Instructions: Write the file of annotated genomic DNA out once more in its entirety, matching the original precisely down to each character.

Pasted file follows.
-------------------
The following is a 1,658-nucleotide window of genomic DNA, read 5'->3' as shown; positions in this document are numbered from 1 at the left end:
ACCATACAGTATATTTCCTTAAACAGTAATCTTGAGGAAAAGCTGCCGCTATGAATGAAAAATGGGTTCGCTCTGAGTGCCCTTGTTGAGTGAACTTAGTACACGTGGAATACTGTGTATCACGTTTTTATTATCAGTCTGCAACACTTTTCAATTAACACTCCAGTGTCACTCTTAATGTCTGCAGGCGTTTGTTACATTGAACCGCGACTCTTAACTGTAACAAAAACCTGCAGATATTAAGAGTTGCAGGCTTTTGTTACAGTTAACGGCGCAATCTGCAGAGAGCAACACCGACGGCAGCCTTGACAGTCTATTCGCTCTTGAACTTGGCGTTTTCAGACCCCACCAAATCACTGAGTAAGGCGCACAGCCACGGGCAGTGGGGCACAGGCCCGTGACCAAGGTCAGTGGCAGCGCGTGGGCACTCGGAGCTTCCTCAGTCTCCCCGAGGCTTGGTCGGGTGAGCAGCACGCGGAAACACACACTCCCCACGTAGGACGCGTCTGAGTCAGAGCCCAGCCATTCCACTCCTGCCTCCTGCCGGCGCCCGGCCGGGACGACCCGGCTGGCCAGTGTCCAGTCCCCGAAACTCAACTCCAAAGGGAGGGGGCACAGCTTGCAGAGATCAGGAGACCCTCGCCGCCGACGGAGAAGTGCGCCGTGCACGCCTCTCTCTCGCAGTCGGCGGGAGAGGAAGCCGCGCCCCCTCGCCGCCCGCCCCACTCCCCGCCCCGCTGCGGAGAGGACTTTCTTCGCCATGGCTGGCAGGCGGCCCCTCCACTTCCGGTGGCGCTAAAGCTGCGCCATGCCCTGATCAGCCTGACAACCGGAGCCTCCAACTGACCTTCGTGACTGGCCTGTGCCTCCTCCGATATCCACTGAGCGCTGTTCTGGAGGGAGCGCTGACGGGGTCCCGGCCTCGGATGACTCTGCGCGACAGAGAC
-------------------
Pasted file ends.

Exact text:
The following is a 1,658-nucleotide window of genomic DNA, read 5'->3' as shown; positions in this document are numbered from 1 at the left end:
ACCATACAGTATATTTCCTTAAACAGTAATCTTGAGGAAAAGCTGCCGCTATGAATGAAAAATGGGTTCGCTCTGAGTGCCCTTGTTGAGTGAACTTAGTACACGTGGAATACTGTGTATCACGTTTTTATTATCAGTCTGCAACACTTTTCAATTAACACTCCAGTGTCACTCTTAATGTCTGCAGGCGTTTGTTACATTGAACCGCGACTCTTAACTGTAACAAAAACCTGCAGATATTAAGAGTTGCAGGCTTTTGTTACAGTTAACGGCGCAATCTGCAGAGAGCAACACCGACGGCAGCCTTGACAGTCTATTCGCTCTTGAACTTGGCGTTTTCAGACCCCACCAAATCACTGAGTAAGGCGCACAGCCACGGGCAGTGGGGCACAGGCCCGTGACCAAGGTCAGTGGCAGCGCGTGGGCACTCGGAGCTTCCTCAGTCTCCCCGAGGCTTGGTCGGGTGAGCAGCACGCGGAAACACACACTCCCCACGTAGGACGCGTCTGAGTCAGAGCCCAGCCATTCCACTCCTGCCTCCTGCCGGCGCCCGGCCGGGACGACCCGGCTGGCCAGTGTCCAGTCCCCGAAACTCAACTCCAAAGGGAGGGGGCACAGCTTGCAGAGATCAGGAGACCCTCGCCGCCGACGGAGAAGTGCGCCGTGCACGCCTCTCTCTCGCAGTCGGCGGGAGAGGAAGCCGCGCCCCCTCGCCGCCCGCCCCACTCCCCGCCCCGCTGCGGAGAGGACTTTCTTCGCCATGGCTGGCAGGCGGCCCCTCCACTTCCGGTGGCGCTAAAGCTGCGCCATGCCCTGATCAGCCTGACAACCGGAGCCTCCAACTGACCTTCGTGACTGGCCTGTGCCTCCTCCGATATCCACTGAGCGCTGTTCTGGAGGGAGCGCTGACGGGGTCCCGGCCTCGGATGACTCTGCGCGACAGAGAC